Pre 64 270 is shooting around 1” per several 3 shot groups with Barnes 130 TTSX.

Barrett Fieldcraft 6.5 Creedmoor is an inch (some better) with several groups. I used all factory loads, Hornady 147 ELDX 2710 FPS, Berger 156 EOL 2638 FPS, and Berger 135 Classic Hunter 2735 FPS

Then a GAP Xtreme Hunter, 6.5 PRC, I shot only Hornady 143 ELDX , 3010 FPS. Around 18 shots today at just barely a little over an inch for all.

So, I was happy with the results today shooting at 100 yards !! Gonna shoot in a few days at 200 yards then later this summer we’ll be shooting out to 900 and in between with the 65’s. Life is still good, haha !!!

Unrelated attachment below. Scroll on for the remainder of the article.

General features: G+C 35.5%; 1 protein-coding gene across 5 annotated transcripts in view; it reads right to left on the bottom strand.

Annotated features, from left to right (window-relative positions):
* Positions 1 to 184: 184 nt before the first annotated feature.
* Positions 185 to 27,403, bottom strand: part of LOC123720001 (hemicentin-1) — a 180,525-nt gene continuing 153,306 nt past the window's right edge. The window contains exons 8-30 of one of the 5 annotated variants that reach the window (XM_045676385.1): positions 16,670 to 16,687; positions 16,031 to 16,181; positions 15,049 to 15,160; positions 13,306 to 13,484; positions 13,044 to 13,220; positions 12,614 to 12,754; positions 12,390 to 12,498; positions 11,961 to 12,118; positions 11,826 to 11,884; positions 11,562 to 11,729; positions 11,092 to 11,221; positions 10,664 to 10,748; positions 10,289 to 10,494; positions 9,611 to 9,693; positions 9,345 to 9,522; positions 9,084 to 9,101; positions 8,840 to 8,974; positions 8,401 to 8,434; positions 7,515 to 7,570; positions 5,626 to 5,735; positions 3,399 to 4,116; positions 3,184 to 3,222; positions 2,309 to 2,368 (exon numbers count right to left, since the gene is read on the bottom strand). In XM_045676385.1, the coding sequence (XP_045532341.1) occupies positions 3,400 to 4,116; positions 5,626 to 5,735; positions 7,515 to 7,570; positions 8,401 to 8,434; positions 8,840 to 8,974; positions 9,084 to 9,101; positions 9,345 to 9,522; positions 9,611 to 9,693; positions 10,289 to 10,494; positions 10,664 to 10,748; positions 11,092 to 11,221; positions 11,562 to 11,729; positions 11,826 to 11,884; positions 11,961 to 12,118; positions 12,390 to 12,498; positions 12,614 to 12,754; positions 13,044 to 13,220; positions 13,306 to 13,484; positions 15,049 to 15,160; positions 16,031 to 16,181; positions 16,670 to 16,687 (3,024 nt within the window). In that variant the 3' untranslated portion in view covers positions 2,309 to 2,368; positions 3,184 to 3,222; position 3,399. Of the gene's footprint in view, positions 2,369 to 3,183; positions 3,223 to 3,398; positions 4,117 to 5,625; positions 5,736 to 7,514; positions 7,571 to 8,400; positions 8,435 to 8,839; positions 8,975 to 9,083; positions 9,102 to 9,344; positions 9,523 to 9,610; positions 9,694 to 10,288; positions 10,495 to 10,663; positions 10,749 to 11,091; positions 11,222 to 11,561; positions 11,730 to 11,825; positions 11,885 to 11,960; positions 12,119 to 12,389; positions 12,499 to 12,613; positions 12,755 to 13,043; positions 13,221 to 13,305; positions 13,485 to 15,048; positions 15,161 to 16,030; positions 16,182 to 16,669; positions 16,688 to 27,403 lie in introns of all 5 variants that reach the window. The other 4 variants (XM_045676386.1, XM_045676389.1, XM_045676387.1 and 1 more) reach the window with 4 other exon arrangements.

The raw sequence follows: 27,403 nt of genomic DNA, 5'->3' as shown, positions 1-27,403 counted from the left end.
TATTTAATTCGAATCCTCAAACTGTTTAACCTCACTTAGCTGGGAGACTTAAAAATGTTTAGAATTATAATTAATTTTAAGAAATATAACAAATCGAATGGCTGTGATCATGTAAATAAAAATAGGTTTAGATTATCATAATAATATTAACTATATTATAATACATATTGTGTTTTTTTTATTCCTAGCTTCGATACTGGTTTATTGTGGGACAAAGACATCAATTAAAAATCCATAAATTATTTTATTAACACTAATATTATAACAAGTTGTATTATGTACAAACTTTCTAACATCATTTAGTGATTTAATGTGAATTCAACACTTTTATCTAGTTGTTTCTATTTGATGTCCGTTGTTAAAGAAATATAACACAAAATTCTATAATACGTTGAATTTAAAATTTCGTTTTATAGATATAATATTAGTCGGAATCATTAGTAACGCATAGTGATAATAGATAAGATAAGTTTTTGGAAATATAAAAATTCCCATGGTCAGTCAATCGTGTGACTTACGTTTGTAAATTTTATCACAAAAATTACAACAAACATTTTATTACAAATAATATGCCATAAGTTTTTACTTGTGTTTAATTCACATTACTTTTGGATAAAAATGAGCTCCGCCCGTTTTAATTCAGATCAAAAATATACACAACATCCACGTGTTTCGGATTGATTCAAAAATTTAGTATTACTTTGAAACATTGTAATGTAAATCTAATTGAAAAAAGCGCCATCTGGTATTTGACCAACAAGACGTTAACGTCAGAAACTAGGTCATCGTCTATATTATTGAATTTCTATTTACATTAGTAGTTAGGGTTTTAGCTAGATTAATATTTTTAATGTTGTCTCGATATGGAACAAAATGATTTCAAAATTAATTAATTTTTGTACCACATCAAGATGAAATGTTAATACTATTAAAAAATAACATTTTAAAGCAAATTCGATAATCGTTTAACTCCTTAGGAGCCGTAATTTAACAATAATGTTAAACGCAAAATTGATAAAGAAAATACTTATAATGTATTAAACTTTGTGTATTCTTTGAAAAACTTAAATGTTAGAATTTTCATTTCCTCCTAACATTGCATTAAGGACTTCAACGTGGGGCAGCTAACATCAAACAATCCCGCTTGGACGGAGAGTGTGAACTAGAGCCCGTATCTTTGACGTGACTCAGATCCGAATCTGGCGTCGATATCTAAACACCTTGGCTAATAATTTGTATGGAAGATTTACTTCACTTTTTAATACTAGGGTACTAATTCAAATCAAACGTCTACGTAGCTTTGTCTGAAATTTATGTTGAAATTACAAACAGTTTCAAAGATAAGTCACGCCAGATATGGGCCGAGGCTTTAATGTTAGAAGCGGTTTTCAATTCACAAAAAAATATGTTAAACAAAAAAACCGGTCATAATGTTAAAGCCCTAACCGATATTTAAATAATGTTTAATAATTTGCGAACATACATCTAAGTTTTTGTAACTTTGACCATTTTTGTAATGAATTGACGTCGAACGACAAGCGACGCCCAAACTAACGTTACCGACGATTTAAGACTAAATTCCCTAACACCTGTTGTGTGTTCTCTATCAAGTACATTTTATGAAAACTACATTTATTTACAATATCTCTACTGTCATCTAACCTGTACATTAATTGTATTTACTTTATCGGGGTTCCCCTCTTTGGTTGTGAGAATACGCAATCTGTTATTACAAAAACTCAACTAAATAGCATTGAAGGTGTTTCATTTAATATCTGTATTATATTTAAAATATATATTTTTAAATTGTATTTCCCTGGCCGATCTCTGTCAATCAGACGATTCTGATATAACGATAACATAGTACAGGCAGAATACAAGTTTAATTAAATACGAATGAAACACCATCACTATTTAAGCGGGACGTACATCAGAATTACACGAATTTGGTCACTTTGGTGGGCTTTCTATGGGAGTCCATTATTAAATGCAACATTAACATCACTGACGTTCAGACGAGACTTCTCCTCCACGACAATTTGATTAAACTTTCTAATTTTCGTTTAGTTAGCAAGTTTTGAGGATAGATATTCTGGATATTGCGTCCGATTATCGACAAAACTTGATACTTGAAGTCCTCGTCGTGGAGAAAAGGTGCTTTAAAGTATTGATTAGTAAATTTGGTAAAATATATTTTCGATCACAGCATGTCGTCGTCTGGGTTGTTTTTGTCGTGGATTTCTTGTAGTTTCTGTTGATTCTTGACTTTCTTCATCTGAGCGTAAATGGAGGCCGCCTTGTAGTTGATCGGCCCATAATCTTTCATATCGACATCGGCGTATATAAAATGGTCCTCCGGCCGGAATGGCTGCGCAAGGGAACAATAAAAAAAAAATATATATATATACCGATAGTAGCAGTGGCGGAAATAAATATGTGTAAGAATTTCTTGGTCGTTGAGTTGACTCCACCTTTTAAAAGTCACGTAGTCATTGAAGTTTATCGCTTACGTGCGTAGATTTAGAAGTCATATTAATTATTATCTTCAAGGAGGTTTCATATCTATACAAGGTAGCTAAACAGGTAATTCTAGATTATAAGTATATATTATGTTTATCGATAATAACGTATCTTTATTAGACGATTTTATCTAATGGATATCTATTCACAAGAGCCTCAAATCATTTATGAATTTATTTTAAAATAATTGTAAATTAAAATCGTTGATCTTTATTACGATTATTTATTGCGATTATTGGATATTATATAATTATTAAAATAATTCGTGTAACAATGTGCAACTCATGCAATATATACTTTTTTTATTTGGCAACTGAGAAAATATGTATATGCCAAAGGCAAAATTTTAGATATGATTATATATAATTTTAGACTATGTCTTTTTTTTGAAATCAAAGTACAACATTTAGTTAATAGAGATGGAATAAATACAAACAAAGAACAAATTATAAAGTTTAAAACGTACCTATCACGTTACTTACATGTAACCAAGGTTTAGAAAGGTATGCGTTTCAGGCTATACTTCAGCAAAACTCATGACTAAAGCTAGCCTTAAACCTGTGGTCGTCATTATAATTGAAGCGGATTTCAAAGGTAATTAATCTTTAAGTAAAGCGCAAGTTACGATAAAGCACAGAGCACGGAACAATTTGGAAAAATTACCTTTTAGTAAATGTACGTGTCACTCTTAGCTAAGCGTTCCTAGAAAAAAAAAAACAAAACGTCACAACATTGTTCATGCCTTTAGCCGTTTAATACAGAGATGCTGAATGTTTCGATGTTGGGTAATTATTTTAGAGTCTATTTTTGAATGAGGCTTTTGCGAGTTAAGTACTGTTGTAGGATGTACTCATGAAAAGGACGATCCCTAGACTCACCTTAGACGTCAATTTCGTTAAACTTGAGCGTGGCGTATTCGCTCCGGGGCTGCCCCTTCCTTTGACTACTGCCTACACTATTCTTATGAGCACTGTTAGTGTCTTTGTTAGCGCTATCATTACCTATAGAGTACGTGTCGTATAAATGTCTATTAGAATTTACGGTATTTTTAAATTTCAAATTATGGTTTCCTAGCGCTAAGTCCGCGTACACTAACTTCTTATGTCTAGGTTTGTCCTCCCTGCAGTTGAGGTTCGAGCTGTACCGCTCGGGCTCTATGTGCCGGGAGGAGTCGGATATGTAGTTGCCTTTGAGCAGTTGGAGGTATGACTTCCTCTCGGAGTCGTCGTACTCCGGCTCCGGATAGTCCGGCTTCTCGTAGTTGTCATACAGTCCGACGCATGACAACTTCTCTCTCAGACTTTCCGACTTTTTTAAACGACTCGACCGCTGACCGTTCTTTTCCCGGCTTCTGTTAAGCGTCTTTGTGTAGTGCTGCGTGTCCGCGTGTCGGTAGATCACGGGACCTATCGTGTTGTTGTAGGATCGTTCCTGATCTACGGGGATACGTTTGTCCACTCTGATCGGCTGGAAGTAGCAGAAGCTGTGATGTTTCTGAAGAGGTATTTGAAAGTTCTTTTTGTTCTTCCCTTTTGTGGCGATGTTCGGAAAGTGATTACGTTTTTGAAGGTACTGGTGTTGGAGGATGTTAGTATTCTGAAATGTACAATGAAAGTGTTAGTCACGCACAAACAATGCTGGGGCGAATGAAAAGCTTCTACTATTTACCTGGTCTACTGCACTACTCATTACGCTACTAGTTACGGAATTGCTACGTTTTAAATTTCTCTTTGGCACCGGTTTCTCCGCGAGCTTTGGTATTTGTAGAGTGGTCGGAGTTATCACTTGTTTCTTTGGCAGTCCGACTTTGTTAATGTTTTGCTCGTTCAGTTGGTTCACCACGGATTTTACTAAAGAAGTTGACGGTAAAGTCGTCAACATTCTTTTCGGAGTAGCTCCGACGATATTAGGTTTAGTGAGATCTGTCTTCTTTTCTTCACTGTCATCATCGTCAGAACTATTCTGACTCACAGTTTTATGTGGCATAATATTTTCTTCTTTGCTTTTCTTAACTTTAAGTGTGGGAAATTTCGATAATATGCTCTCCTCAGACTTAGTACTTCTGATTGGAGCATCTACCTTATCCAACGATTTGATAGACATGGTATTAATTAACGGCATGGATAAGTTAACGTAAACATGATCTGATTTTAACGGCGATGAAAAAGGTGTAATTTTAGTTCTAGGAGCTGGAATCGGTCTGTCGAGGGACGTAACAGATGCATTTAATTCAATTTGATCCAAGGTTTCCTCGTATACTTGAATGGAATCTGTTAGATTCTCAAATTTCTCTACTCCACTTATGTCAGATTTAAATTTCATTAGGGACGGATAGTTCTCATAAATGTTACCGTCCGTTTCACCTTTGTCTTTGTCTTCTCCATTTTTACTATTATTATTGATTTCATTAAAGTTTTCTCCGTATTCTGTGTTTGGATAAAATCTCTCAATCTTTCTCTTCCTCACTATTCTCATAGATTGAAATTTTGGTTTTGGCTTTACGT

I only shoot factory Hornady.
 

Radman

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If you are shooting a round that can be purchased for $20-$30/box, it could take you several years to break even if you purchase the high end reloading equipment, that doesn’t include your time. If you put a value on the time spent reloading, there is no way it is cheaper to reload vs buy factory ammo.
Exactly what a friend showed me. I only shoot factory Hornady but if I was all ready into reloading I would likely continue it. If it was a hobby I could see that it could be very interesting and fulfilling as well as relaxing. It would be nice to have it to follow back on just in case.......
 

SHDeersniper

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Sep 20, 2019
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Outside
Reloading would have better accuracy I’m sure but I don’t have enough time to shoot let alone reload

I shoot a pile of Hornady and black hills. Berger, and black hills probably have the best accuracy with Hornady not far behind